By Chesney Hearst, Senior Contributing Reporter

RIO DE JANEIRO, BRAZIL – The Museu da Maré, a well known museum and cultural center located in Rio’s Complexo da Maré favela, faces possible closure on December 9th and community members joined by supporters from around the world are rallying to save it.

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Museu da Maré Resiste! movement members marching on October, 18th, photo by Fernando Frazão/Agência Brasil.

Well known throughout the city and internationally, the Museu da Maré was established in 2006. The museum is located in Complexo da Maré, a group of favelas in Rio’s Zona Norte (North Zone). Home to over 140,000 residents, the area, although occupied by Military forces since April 5th, is the site of frequent distrubances including shootouts between traffickers and police.

The museum was created in an effort to draw attention and energy away from that violence and to give residents a sense a pride in their culture, heritage and location. In addition to regularly hosting installations and workshops, the Museu da Maré tells the story of the community with over five thousand historical photos of the area, its inhabitants and their lives, as well as, housing some of the residents’ belongings and personal testimonials.

The space for the museum was originally granted by contract and lent to the museum for ten years. When that contract expired at the end of last year, The Libra Group, owners of the building, stated there was no shareholder interest in contract renewal. They then gave the museum until December 9th to evacuate the premises.

“The company that owns the space wants it back, they want us to clean out the place in three months and give it back, as if peoples’ lives could be cleaned out like that,” Antônio Vieira, the director of Museu da Maré, said during the Museums Association Conference held in Cardiff, Wales, United Kingdom, earlier this month. “There’s a big movement in the community and we’re in that fight at the moment. People are coming forward to help us fight and keep our home.”

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In addition to housing over five thousand historical photos of the community and a library, the Museu da Maré regularly hosts workshops, community programs and installations, photo by Tânia Rêgo/Agência Brasil.

The community organized the “Museu da Maré Resiste!” (Maré Museum Resists) movement. Calling for action on social networks with hastags including; #sosmuseudamare and #maréresiste and #museuresiste, the group also started three online petitions on Panela de Pressão do Meu Rio, Petição Pública and

Offering one possible solution to the impending closure, the petition calls on the Ministry of Culture, the Government of the State of Rio de Janeiro and the government of the Municipality of Rio de Janeiro, to expropriate the property and transfer it to Museu da Maré.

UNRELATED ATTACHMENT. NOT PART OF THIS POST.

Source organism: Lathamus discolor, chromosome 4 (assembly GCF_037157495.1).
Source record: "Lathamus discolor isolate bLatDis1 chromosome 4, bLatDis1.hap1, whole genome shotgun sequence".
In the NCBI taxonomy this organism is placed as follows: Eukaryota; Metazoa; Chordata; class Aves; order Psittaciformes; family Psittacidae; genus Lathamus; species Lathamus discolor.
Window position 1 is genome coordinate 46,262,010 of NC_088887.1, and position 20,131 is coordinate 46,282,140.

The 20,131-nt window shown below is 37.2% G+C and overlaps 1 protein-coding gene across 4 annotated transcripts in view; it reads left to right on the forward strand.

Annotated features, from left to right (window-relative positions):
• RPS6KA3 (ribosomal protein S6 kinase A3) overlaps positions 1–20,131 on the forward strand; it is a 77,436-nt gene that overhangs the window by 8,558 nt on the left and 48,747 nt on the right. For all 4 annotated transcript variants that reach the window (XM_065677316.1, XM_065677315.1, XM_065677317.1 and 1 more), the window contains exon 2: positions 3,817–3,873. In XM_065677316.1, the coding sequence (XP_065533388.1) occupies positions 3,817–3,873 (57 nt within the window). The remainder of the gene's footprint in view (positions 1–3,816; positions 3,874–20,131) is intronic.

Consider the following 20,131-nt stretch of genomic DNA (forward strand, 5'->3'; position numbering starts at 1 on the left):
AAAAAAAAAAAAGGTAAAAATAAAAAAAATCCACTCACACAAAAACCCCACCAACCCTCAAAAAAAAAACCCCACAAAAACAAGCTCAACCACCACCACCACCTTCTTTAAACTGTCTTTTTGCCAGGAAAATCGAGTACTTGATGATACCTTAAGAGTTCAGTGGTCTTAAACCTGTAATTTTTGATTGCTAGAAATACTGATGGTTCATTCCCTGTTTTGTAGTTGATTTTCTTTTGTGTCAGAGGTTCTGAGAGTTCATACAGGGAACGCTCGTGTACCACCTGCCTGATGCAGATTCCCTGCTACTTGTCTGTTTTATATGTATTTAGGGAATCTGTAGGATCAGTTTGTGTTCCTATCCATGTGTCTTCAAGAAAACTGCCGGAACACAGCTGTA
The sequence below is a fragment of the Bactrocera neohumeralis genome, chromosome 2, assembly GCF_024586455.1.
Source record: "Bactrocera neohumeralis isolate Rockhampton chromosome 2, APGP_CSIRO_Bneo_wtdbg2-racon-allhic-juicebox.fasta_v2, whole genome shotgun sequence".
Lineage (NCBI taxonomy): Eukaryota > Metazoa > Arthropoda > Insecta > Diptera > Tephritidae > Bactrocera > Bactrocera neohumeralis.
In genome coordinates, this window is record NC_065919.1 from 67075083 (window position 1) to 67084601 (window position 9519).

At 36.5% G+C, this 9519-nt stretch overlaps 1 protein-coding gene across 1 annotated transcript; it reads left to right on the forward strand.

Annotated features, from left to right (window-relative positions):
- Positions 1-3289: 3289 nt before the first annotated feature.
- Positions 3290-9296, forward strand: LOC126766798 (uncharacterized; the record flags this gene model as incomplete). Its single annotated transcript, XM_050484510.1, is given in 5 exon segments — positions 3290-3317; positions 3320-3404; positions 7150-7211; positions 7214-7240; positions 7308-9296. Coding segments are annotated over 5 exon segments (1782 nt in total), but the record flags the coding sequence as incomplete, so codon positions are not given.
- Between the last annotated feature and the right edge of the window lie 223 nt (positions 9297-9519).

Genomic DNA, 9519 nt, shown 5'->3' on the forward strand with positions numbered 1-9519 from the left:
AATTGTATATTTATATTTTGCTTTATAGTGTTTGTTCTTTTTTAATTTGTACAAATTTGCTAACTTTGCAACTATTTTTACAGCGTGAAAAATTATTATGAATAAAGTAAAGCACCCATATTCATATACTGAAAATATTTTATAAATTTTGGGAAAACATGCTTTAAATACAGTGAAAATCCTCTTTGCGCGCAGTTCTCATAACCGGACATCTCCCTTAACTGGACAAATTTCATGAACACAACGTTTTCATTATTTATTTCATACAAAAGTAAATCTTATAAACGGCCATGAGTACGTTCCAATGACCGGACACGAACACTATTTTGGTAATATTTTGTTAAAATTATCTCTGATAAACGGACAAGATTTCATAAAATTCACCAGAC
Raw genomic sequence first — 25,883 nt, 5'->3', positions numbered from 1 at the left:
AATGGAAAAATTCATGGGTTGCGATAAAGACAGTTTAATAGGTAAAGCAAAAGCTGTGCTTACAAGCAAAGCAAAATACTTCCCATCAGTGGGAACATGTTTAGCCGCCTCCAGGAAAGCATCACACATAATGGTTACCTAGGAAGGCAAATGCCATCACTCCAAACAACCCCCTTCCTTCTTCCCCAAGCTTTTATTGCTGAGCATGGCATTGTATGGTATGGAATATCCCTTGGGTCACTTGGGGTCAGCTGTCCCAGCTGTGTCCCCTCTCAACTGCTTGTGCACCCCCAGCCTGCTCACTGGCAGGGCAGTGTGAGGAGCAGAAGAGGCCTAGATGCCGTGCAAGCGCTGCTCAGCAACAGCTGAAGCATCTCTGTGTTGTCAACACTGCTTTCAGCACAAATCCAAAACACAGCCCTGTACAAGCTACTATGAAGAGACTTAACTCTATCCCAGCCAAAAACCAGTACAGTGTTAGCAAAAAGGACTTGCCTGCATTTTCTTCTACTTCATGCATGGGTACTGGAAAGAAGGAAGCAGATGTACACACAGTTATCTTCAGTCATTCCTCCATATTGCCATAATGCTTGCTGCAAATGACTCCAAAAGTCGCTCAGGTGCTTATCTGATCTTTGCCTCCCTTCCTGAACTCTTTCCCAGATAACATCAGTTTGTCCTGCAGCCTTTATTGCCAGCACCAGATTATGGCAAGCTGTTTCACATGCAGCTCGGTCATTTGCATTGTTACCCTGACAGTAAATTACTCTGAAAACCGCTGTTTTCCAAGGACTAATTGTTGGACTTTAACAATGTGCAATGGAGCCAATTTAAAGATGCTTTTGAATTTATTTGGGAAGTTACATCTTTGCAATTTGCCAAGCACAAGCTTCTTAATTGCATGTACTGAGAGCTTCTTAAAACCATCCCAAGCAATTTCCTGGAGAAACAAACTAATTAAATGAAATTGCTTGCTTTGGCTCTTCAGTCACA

In addition to the actions on social networks and petitions, on October 18th, the group held a day of activities and marched along Avenida Brasil in protest of the museum’s closure.

Maria José Correia, a forty-year-old mother and Complexo do Maré resident told Agência Brasil during the protest; “I came because my little daughter takes ballet and hip hop classes here and they are the greatest. It is important because the children, instead of staying on the street, are here, where they have several activities. I think it’s important for the community. Closing would be bad because everything here is going to end, there’s a lot.”

Support is also coming from outside of the community. Pedro Rebelo, a sound artist and Professor of Sonic Arts at Queen’s University Belfast’s Sonic Arts Research Centre who initiated and curated the participative sonic arts project ‘Som da Maré‘ at Museu da Maré from May through June of this year, told The Rio Times; “It was a remarkable discovery to closely work with the museum. I think it is clear for anyone visiting, that this is an arts organization rooted in the community and at the same time producing work recognized internationally.”

“The museum’s permanent exhibition addressing the history of Maré is extremely thoughtful and carefully curated demonstrating how a local museum can produce the highest quality work,” Rebelo continued. “Having worked at the museum for a period of six months I witnessed the rich collaborative environment that is established through regular workshops, visits, education activities […] I think it is important to continue to articulate the relevance of the museum for the community and the quality of work that it represents in an time of transition for Maré and to negotiate a model that can be sustainable for the future.”

Currently the museum will continue its programming but its future remains uncertain. “There are some communities and some community institutions that are key symbols, and this is one of those institutions,” Theresa Williamson, Executive Director of the non-profit organization (NGO) Catalytic Communities (CatComm) told The Rio Times. “If they go down it means anyone can go down. If an institution with that sort of recognition and quality work goes down… no one can be spared.”

See the official website here, for more information about Museu da Maré.


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